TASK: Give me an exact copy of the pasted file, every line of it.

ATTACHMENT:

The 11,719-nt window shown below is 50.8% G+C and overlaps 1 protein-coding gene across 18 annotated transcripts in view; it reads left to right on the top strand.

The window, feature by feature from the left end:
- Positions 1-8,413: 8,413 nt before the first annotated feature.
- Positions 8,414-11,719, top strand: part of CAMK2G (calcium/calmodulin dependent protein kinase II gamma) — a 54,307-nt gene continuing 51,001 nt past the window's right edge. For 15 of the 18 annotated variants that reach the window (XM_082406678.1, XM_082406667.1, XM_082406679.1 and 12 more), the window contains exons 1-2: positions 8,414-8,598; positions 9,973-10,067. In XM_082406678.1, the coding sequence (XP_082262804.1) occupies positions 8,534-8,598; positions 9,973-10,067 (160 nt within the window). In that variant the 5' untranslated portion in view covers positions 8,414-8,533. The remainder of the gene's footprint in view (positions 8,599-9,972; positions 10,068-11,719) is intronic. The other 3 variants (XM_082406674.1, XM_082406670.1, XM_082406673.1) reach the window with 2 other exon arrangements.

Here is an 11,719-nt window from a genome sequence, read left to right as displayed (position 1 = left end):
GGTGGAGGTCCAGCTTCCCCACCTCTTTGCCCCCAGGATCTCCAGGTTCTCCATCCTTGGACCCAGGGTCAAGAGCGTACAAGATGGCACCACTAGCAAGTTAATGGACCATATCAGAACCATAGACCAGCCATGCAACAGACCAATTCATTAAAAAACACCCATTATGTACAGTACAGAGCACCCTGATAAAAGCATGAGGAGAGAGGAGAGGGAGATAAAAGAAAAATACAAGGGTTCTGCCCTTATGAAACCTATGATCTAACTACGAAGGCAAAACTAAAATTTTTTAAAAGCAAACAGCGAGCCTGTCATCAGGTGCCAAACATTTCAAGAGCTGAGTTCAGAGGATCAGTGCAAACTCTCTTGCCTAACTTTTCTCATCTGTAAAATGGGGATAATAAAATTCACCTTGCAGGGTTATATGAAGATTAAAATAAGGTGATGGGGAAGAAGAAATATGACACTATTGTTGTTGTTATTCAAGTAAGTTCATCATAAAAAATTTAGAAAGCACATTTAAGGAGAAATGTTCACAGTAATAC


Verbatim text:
The 11,719-nt window shown below is 50.8% G+C and overlaps 1 protein-coding gene across 18 annotated transcripts in view; it reads left to right on the top strand.

The window, feature by feature from the left end:
- Positions 1-8,413: 8,413 nt before the first annotated feature.
- Positions 8,414-11,719, top strand: part of CAMK2G (calcium/calmodulin dependent protein kinase II gamma) — a 54,307-nt gene continuing 51,001 nt past the window's right edge. For 15 of the 18 annotated variants that reach the window (XM_082406678.1, XM_082406667.1, XM_082406679.1 and 12 more), the window contains exons 1-2: positions 8,414-8,598; positions 9,973-10,067. In XM_082406678.1, the coding sequence (XP_082262804.1) occupies positions 8,534-8,598; positions 9,973-10,067 (160 nt within the window). In that variant the 5' untranslated portion in view covers positions 8,414-8,533. The remainder of the gene's footprint in view (positions 8,599-9,972; positions 10,068-11,719) is intronic. The other 3 variants (XM_082406674.1, XM_082406670.1, XM_082406673.1) reach the window with 2 other exon arrangements.

Here is an 11,719-nt window from a genome sequence, read left to right as displayed (position 1 = left end):
GGTGGAGGTCCAGCTTCCCCACCTCTTTGCCCCCAGGATCTCCAGGTTCTCCATCCTTGGACCCAGGGTCAAGAGCGTACAAGATGGCACCACTAGCAAGTTAATGGACCATATCAGAACCATAGACCAGCCATGCAACAGACCAATTCATTAAAAAACACCCATTATGTACAGTACAGAGCACCCTGATAAAAGCATGAGGAGAGAGGAGAGGGAGATAAAAGAAAAATACAAGGGTTCTGCCCTTATGAAACCTATGATCTAACTACGAAGGCAAAACTAAAATTTTTTAAAAGCAAACAGCGAGCCTGTCATCAGGTGCCAAACATTTCAAGAGCTGAGTTCAGAGGATCAGTGCAAACTCTCTTGCCTAACTTTTCTCATCTGTAAAATGGGGATAATAAAATTCACCTTGCAGGGTTATATGAAGATTAAAATAAGGTGATGGGGAAGAAGAAATATGACACTATTGTTGTTGTTATTCAAGTAAGTTCATCATAAAAAATTTAGAAAGCACATTTAAGGAGAAATGTTCACAGTAATAC